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Rooftop energy target achievable, supply network key: Ujaas

According to reports,  post the appraisal in renewal energy target, Ujaas Energy expects its business to improve as Renewable Purchase Obligations are on the rise. The target comprises 40 GW rooftop and 60 GW large-and-medium scale sloar power grid projects.

Speaking to CNBC-TV18, Anurag Mundra, Joint Managing Director and CFO, Ujaas Energy says that rooftop projects target can be achieved by strengthening distribution network over the 200 million Indian households. Mundra is of the view that global financial institutions will come forward for funding purposes. Below is the transcript of Anurag Mundra’s interview with Reema Tendulkar and Mangalam Maloo on CNBC-TV18.

Reema: The government is clearly laying a lot of thrust on renewable energy particularly solar energy, has things improved on the ground already?

A: Yes, the things are improving but on a bit slower pace on the ground. You must be aware this demand of renewable energy is coming because of the renewable purchase obligation and in the first quarter of current year, two very important orders one of Appelate Tribunal (ApTel) and one of Supreme Court have given lot of impetus to this sector.

Mangalam: Also wanted to know that the government has led a thrust of about 100 gigawatts going forward by 2020 of which 60 percent will come from solar parks and 40 percent will come from rooftops. How do you think will that be managed, how will that go forward?

A: 40 gigawatts are going to come from rooftop projects. India has almost 200 million households and at the same time we have extensive distribution network. If we can strengthen our distribution network, with this 200 million household, we can achieve the target of this 40 gigawatt. Till now what was happening is that many utility companies were considering rooftop solar project as their competition but now with the net metering policy, they are realising that rooftop solar power project is able to strengthen the network itself. Gujarat is the leader in solar sector in our country, if you read their very recent discussion paper on new policy, they have taken a cognizance of this fact that the solar rooftop add to the strength of distribution network.

Reema: There are a lot of challenges with regard to rooftops, one of them includes the receipts of government subsidy, that has been an issue we understand from the industry that one year delay is practically normal, what is your response to the subsidies which are pending from the rooftop?

A: Yes, that is right that subsidy was a problem for this industry and there were substantial delay from the release of subsidy. In fact there are many players in the industry who are asking to do away with the subsidy in this sector. If we do that, probably the sector would grow at much faster pace. I also understand the subsidy distribution has improved significantly on timelines.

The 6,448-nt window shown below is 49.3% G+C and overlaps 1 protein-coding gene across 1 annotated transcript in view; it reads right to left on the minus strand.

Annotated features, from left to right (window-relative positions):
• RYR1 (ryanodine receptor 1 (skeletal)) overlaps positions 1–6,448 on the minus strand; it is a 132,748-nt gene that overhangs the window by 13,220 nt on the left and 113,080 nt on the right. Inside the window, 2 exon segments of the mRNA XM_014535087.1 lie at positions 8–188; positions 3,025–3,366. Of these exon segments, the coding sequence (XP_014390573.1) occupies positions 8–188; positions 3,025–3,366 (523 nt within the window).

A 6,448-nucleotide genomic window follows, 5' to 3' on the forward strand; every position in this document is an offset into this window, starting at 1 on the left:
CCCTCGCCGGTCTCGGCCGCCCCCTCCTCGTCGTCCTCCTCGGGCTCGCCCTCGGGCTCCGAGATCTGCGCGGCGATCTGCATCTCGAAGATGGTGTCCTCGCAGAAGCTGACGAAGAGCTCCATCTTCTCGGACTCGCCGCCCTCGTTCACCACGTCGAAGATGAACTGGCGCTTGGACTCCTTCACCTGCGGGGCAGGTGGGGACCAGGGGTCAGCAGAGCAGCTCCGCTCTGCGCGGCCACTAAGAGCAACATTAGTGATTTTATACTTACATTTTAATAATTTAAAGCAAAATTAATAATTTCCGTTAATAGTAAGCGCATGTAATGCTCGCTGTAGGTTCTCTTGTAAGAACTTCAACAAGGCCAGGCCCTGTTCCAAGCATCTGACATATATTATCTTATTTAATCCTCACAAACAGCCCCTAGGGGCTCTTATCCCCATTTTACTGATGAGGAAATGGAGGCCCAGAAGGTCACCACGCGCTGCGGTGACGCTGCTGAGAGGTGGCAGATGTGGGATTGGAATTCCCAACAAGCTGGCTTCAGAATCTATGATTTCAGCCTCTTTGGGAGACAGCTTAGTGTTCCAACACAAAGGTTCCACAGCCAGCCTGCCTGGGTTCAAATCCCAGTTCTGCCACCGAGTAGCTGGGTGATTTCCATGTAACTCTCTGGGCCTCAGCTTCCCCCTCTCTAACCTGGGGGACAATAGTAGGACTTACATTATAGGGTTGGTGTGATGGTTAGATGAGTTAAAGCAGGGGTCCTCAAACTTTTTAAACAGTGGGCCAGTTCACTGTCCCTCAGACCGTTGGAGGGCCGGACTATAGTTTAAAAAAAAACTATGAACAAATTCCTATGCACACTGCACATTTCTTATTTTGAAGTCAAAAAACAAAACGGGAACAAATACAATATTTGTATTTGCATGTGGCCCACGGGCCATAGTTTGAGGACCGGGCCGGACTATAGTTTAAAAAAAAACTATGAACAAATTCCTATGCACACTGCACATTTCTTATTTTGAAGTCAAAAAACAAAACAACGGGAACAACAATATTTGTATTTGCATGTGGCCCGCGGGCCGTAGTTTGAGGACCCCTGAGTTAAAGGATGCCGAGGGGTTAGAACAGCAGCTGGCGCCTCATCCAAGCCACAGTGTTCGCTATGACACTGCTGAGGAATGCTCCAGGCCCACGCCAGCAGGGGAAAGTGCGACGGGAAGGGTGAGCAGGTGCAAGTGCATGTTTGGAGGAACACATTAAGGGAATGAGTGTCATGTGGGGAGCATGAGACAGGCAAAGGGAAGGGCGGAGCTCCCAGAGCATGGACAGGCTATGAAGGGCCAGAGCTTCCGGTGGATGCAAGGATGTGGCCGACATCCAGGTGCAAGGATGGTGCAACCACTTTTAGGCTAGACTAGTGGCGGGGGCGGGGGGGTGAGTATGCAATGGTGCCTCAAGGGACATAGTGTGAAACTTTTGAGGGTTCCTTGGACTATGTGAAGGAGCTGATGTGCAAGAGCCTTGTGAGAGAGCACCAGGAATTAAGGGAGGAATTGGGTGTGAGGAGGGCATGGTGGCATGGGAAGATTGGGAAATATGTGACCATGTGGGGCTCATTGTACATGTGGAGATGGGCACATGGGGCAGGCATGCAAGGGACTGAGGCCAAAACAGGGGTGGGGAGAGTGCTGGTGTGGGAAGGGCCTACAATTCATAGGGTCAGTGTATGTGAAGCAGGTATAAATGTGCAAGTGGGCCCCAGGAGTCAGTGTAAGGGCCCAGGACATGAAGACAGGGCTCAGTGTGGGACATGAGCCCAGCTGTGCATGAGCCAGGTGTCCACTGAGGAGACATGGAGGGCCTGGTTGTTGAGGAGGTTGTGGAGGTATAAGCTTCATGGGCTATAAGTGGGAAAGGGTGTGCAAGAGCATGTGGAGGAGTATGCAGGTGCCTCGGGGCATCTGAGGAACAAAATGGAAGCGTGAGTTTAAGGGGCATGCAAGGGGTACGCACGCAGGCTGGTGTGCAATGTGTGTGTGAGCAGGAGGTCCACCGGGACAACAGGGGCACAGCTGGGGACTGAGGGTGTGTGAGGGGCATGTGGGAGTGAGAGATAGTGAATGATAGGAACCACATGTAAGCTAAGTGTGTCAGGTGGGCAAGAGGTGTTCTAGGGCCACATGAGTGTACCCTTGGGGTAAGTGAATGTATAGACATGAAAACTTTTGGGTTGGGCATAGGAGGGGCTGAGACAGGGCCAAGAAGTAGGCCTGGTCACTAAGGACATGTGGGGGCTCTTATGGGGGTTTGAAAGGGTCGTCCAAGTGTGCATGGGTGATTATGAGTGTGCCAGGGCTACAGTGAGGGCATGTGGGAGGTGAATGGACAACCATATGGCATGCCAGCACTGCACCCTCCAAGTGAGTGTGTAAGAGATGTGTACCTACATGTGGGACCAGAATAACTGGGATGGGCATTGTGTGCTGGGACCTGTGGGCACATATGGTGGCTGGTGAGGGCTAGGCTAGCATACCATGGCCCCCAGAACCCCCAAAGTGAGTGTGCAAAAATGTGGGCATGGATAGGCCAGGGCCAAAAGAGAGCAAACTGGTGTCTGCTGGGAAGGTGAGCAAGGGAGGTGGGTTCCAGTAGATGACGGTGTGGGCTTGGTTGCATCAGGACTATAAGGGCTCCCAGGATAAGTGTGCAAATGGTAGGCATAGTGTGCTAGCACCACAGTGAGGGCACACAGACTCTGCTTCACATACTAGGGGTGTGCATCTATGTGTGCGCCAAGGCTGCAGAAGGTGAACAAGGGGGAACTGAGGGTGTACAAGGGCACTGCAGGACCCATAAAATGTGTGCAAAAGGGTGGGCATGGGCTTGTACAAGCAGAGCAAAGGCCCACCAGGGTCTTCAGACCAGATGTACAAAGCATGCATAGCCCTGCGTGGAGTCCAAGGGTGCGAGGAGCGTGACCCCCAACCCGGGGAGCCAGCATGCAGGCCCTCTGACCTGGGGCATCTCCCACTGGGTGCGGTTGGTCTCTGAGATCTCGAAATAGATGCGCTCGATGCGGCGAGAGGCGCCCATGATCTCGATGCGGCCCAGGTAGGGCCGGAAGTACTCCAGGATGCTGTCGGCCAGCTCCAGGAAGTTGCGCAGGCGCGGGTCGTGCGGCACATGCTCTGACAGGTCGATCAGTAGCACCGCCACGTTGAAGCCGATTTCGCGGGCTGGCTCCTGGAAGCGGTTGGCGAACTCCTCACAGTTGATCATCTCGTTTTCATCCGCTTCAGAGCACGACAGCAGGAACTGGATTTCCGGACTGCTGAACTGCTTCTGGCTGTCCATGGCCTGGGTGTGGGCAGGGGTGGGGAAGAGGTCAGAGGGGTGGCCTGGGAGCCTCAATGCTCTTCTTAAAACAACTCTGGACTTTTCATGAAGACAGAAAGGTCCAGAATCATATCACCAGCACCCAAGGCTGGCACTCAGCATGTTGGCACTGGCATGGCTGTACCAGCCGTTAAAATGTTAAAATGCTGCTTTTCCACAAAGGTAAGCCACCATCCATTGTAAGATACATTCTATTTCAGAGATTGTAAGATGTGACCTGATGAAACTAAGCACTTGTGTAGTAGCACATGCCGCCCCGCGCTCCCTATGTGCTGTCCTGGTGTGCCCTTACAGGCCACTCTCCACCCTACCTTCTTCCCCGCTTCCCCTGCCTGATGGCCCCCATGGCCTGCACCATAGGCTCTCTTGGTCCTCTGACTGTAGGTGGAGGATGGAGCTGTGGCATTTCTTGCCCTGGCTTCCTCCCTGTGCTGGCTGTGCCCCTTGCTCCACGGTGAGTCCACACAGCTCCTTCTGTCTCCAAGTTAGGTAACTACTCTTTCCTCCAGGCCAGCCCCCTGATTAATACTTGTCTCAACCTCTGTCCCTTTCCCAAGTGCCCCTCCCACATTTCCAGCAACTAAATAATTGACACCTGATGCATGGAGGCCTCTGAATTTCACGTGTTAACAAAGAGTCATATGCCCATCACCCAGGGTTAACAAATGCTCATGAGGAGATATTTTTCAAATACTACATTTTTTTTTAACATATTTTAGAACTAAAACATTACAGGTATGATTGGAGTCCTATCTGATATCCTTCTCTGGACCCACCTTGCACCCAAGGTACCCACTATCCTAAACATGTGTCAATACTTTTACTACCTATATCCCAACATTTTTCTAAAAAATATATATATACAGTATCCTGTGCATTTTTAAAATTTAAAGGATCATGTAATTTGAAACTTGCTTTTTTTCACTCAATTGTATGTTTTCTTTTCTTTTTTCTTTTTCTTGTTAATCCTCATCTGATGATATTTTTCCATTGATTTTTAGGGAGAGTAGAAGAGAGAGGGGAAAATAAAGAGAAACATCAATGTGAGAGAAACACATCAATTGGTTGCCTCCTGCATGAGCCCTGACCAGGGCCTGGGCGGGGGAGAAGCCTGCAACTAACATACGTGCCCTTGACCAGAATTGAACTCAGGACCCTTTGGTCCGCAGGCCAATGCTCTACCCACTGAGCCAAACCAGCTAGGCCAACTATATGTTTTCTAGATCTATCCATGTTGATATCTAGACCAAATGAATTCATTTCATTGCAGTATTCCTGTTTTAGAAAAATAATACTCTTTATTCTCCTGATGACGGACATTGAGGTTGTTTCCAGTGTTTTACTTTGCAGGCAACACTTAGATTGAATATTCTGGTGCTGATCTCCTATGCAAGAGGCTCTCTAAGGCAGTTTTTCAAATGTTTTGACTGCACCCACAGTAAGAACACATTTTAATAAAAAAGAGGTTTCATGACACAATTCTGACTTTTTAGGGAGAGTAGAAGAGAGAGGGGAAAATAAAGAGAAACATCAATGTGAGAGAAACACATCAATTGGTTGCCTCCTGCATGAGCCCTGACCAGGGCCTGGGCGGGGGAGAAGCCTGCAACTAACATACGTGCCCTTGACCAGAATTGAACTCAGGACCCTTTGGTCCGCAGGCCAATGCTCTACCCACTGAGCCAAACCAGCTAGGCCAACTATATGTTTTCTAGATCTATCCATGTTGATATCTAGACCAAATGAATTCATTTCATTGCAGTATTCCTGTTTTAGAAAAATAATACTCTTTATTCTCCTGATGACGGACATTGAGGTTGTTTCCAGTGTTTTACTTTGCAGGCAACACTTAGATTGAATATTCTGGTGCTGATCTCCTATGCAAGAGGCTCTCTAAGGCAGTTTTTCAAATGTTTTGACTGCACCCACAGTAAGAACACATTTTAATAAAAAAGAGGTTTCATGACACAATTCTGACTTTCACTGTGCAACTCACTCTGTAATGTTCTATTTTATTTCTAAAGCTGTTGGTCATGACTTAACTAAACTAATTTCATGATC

Mangalam: The government’s target of 100 megawatts entails an investment of anywhere close to Rs 6 lakh crore while we understand that the public sector banks have given Rs 60,000 crore going forward, so where do you think the finance is coming from if this target was to be achieved?

A: This Rs 60,000 crore or the debt component of that project for next couple of years. When certain milestones can be achieved, the public sector banks will revise their targets and will increase furthermore. At the same time, many global financial institutions and funds are looking very aggressively towards India. I believe many foreign funds will come in India as soon as we show significant improvement in our renewable purchase obligations.

Reema: When you see the latest growth figures, it clearly appears that the electricity is a problem, electricity is under pressure and in that the reason seems to be that the off take of thermal — there is not much demand for thermal, anyway solar power is more expensive than thermal power as well. So what is the kind of demand that you see?

A: As a nation we have around 10 percent of deficit in electricity and now solar is close to achieving grid parity, so the demand of thermal energy has a lot of problem availability of coal and it is a brown power which is damaging our environment. As a nation, we are taking a call that we need energy security in our hand and we do not want brown power in that significant quantum. The renewable purchase obligation (RPO), which is a driving factor to achieve 100 gigawatt by 2022 the government is proposing to have an RPO of 5 percent and renewable generation obligation (RGO) of 5.5 percent. When this comes in the picture, the demand of solar power is going to take a big leap in country. We want to achieve 100 gigawatt, so it is 33 times growth in next five-seven years.

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